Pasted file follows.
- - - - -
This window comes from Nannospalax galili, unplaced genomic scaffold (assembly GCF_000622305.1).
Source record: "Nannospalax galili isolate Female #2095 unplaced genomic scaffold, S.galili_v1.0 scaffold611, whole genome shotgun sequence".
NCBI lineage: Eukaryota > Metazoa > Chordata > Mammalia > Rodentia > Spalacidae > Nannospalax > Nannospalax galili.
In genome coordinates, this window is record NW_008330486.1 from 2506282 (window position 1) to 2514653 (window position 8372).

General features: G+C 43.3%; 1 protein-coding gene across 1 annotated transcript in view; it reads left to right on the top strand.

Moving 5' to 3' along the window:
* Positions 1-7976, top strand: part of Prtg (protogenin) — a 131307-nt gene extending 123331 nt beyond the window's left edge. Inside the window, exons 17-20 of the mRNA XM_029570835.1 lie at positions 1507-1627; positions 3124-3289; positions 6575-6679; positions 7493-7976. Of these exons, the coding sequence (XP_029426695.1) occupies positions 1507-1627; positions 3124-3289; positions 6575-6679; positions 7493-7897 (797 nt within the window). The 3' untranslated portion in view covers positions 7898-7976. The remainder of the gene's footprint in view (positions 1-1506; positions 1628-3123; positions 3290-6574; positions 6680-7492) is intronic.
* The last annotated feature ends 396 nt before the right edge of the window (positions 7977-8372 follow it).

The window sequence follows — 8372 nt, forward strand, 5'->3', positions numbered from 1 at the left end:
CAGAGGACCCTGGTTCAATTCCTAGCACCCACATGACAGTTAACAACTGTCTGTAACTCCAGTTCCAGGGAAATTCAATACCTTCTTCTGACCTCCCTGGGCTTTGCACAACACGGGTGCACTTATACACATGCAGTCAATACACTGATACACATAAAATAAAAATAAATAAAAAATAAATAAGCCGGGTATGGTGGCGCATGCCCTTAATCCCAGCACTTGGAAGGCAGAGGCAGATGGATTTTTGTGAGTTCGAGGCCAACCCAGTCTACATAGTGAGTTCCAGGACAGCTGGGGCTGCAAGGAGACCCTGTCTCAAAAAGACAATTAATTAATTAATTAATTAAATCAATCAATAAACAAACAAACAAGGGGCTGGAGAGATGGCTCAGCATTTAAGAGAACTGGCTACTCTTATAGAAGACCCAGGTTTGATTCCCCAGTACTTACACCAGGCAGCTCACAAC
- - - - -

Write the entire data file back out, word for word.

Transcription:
This window comes from Nannospalax galili, unplaced genomic scaffold (assembly GCF_000622305.1).
Source record: "Nannospalax galili isolate Female #2095 unplaced genomic scaffold, S.galili_v1.0 scaffold611, whole genome shotgun sequence".
NCBI lineage: Eukaryota > Metazoa > Chordata > Mammalia > Rodentia > Spalacidae > Nannospalax > Nannospalax galili.
In genome coordinates, this window is record NW_008330486.1 from 2506282 (window position 1) to 2514653 (window position 8372).

General features: G+C 43.3%; 1 protein-coding gene across 1 annotated transcript in view; it reads left to right on the top strand.

Moving 5' to 3' along the window:
* Positions 1-7976, top strand: part of Prtg (protogenin) — a 131307-nt gene extending 123331 nt beyond the window's left edge. Inside the window, exons 17-20 of the mRNA XM_029570835.1 lie at positions 1507-1627; positions 3124-3289; positions 6575-6679; positions 7493-7976. Of these exons, the coding sequence (XP_029426695.1) occupies positions 1507-1627; positions 3124-3289; positions 6575-6679; positions 7493-7897 (797 nt within the window). The 3' untranslated portion in view covers positions 7898-7976. The remainder of the gene's footprint in view (positions 1-1506; positions 1628-3123; positions 3290-6574; positions 6680-7492) is intronic.
* The last annotated feature ends 396 nt before the right edge of the window (positions 7977-8372 follow it).

The window sequence follows — 8372 nt, forward strand, 5'->3', positions numbered from 1 at the left end:
CAGAGGACCCTGGTTCAATTCCTAGCACCCACATGACAGTTAACAACTGTCTGTAACTCCAGTTCCAGGGAAATTCAATACCTTCTTCTGACCTCCCTGGGCTTTGCACAACACGGGTGCACTTATACACATGCAGTCAATACACTGATACACATAAAATAAAAATAAATAAAAAATAAATAAGCCGGGTATGGTGGCGCATGCCCTTAATCCCAGCACTTGGAAGGCAGAGGCAGATGGATTTTTGTGAGTTCGAGGCCAACCCAGTCTACATAGTGAGTTCCAGGACAGCTGGGGCTGCAAGGAGACCCTGTCTCAAAAAGACAATTAATTAATTAATTAATTAAATCAATCAATAAACAAACAAACAAGGGGCTGGAGAGATGGCTCAGCATTTAAGAGAACTGGCTACTCTTATAGAAGACCCAGGTTTGATTCCCCAGTACTTACACCAGGCAGCTCACAAC